What I like about Dao is that it hasn’t sold out its roots. It hasn’t given itself over to the New World ‘spoofulation’ that has drained much Spanish wine of its Spanishness. Luckily, Robert Parker never took much notice of Dao, so it never felt compelled to whore its styles out to the more Baroque aspects of Parkerism. And just as fortunately, very few hired-gun Australasian ‘flying winemakers’ have set foot in the place, and so they haven’t imposed the sterility of supermarket quality control and the inevitable dumbed-down, consumer friendliness that comes with it.

Luckily, Dao has managed to keep all its assets in place. It hasn’t sold out its old vineyards full of indigenous grapes or its wine styles that evolved out of its sense of ‘place’ or its unique set of traditions. Dao still tastes of itself, and for those of us who are increasingly bored with the sameness of wine around the world, that’s  a very good thing.

Recent DNA research points to Portugal as the place where the last ‘truly European’ grapes survived the most recent Ice Age, leaving the rest of Europe to  repopulate itself later with Middle Eastern grapes. Dao is particularly rich in both clonal and varietal diversity in this respect, with dozens of interesting autochthonous grapes still in use (many still unidentified). Touriga National and Encruzado--arguably Portugal’s top red and white grapes—originated in Dao.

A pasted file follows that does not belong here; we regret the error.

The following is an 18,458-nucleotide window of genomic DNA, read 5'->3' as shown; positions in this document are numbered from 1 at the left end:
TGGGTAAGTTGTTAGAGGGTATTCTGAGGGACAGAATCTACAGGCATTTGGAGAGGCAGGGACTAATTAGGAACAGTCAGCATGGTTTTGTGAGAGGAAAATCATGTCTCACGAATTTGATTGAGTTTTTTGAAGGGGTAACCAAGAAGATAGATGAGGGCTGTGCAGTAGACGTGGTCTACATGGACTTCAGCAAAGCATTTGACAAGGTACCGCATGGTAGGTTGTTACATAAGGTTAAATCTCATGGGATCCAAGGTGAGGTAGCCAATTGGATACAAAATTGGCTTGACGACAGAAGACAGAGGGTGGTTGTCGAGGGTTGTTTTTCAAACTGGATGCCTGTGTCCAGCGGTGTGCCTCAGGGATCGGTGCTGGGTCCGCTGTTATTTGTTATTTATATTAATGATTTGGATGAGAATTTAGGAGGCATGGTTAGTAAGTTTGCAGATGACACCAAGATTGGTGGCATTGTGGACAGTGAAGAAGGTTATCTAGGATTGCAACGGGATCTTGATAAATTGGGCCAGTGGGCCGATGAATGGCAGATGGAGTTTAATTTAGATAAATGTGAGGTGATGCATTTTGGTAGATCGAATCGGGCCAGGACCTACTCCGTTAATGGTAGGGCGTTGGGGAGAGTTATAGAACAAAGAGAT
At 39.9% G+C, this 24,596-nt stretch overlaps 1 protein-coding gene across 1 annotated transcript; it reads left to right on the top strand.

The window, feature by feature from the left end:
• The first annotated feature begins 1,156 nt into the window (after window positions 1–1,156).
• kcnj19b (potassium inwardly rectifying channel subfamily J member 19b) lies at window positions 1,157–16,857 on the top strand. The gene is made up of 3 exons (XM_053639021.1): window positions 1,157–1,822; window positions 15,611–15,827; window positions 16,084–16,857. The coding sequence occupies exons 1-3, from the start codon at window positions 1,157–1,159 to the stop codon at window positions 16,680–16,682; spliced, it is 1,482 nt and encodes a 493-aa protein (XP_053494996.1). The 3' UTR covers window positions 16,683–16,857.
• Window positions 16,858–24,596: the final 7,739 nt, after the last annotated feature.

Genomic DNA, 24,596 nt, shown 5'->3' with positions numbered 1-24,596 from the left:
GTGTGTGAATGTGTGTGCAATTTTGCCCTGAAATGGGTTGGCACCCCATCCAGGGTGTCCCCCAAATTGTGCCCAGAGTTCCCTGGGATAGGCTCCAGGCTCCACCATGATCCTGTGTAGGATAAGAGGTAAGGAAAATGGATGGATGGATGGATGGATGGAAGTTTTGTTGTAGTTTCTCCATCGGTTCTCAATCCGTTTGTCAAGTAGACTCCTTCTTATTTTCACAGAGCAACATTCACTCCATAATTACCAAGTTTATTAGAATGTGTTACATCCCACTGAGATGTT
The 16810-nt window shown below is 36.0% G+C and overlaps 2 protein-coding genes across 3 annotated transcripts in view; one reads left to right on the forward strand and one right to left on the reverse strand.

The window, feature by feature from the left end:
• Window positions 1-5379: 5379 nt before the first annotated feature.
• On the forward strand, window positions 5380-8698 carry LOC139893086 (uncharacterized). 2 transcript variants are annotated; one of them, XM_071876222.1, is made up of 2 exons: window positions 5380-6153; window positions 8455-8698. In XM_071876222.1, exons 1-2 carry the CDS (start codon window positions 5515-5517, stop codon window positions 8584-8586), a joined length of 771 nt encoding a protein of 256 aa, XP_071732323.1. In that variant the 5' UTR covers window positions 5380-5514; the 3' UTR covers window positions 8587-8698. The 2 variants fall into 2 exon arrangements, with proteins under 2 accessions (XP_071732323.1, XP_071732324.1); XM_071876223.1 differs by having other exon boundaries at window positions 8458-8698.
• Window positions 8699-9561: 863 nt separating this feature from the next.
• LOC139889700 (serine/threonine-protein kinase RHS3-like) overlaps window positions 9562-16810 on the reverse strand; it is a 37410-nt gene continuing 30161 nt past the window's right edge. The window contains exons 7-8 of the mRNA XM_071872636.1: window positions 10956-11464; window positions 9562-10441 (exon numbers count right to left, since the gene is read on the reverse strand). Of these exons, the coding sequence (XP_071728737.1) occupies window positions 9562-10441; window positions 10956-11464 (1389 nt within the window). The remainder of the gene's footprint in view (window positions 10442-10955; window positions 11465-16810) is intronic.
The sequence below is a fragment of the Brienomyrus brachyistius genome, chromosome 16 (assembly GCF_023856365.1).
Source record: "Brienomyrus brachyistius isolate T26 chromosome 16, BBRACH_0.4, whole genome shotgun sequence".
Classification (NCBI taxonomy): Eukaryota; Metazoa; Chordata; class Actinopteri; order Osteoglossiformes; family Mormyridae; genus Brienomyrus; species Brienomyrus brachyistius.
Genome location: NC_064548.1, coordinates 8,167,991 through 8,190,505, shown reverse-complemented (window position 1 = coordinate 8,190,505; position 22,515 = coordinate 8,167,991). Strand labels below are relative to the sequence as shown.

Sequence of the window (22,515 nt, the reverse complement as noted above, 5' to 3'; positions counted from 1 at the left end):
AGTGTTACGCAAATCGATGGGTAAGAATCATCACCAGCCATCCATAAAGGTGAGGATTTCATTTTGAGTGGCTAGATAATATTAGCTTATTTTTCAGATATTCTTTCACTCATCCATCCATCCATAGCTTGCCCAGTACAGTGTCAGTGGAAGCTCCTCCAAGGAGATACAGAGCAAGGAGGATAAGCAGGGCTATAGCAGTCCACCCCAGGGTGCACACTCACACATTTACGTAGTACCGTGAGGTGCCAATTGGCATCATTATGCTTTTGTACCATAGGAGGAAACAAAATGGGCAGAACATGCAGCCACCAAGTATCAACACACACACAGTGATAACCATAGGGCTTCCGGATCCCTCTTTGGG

Historically Dao’s grapes have been locked in to both red and white blends and only recently being unlocked as single varieties. It is increasingly clear that some of these grape varieties are world class and simply need stylistic development in their own right.

Fortunately, many of these grapes still grow in low yielding, old vineyards that naturally produce concentrated wine.  Others grow inter-mixed in ‘field blends’ that have decades of adaptive co-habitation within their terroir. When co-fermented they reveal highly specific statements about site and soil.

Dao also has great traditional tools to work with. The use of lagars—granite walled vessels used to tread grapes—dates back at least to the middle ages in Dao and probably thousands of years earlier. Sitting in silent testimony to this tradition, dozens of beautifully preserved, stone-age ‘largaretta’-- fermentation troughs, hand-hewn out of massive granite bolders--pepper the upper slopes of Dao’s major river valleys. Virtually every older quinta has one or two traditional waist high, granite walled lagar that was the centre of production generations back. Some of these are factory sized gargantuans, able to process dozens of tons of grapes, often capped with tree trunk driven presses. Increasingly these old tools are seen as offering new potentials within a wider range of modern winemaking practices.

Most importantly of all, Dao has style. Anyone who has tasted the traditional red and white blends created by Alberto Vilhena while at Centro de Estudos Vintivinicolas (CEV) knows Dao’s unique mix of grapes, climate and soil create wine with a tremendous capacity to evolve positively and age for decades. I’ve tasted most vintages back to 1958 on several occasions now and amazed at how complete, complex, compellingly mature each wine remains. Dao’s grapes can easily stand the test of time. Considering how good those wines were back then, and in light of what we know now about viticulture and winemaking today, Dao has a remarkably bright future.